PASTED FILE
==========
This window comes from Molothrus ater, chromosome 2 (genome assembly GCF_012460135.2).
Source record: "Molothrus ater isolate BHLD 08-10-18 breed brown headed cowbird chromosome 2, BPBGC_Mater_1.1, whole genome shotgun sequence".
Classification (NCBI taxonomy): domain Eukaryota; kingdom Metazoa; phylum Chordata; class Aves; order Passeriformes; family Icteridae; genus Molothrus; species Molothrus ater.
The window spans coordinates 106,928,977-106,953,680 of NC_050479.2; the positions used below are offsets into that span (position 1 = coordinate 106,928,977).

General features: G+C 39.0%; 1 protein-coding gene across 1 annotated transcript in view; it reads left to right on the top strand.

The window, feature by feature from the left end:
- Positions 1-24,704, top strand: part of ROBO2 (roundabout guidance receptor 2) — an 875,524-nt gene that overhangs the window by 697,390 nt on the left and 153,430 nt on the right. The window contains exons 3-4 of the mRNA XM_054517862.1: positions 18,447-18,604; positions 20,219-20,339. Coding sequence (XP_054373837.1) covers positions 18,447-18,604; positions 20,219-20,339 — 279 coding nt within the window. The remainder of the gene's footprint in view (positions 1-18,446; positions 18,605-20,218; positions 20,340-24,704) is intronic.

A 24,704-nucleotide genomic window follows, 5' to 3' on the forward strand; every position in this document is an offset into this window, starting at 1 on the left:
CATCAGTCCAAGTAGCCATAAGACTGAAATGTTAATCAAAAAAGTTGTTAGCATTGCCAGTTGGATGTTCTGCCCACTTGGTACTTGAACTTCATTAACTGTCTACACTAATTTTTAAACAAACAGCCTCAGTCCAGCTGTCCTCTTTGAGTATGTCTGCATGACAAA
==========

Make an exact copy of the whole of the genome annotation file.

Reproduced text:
This window comes from Molothrus ater, chromosome 2 (genome assembly GCF_012460135.2).
Source record: "Molothrus ater isolate BHLD 08-10-18 breed brown headed cowbird chromosome 2, BPBGC_Mater_1.1, whole genome shotgun sequence".
Classification (NCBI taxonomy): domain Eukaryota; kingdom Metazoa; phylum Chordata; class Aves; order Passeriformes; family Icteridae; genus Molothrus; species Molothrus ater.
The window spans coordinates 106,928,977-106,953,680 of NC_050479.2; the positions used below are offsets into that span (position 1 = coordinate 106,928,977).

General features: G+C 39.0%; 1 protein-coding gene across 1 annotated transcript in view; it reads left to right on the top strand.

The window, feature by feature from the left end:
- Positions 1-24,704, top strand: part of ROBO2 (roundabout guidance receptor 2) — an 875,524-nt gene that overhangs the window by 697,390 nt on the left and 153,430 nt on the right. The window contains exons 3-4 of the mRNA XM_054517862.1: positions 18,447-18,604; positions 20,219-20,339. Coding sequence (XP_054373837.1) covers positions 18,447-18,604; positions 20,219-20,339 — 279 coding nt within the window. The remainder of the gene's footprint in view (positions 1-18,446; positions 18,605-20,218; positions 20,340-24,704) is intronic.

A 24,704-nucleotide genomic window follows, 5' to 3' on the forward strand; every position in this document is an offset into this window, starting at 1 on the left:
CATCAGTCCAAGTAGCCATAAGACTGAAATGTTAATCAAAAAAGTTGTTAGCATTGCCAGTTGGATGTTCTGCCCACTTGGTACTTGAACTTCATTAACTGTCTACACTAATTTTTAAACAAACAGCCTCAGTCCAGCTGTCCTCTTTGAGTATGTCTGCATGACAAA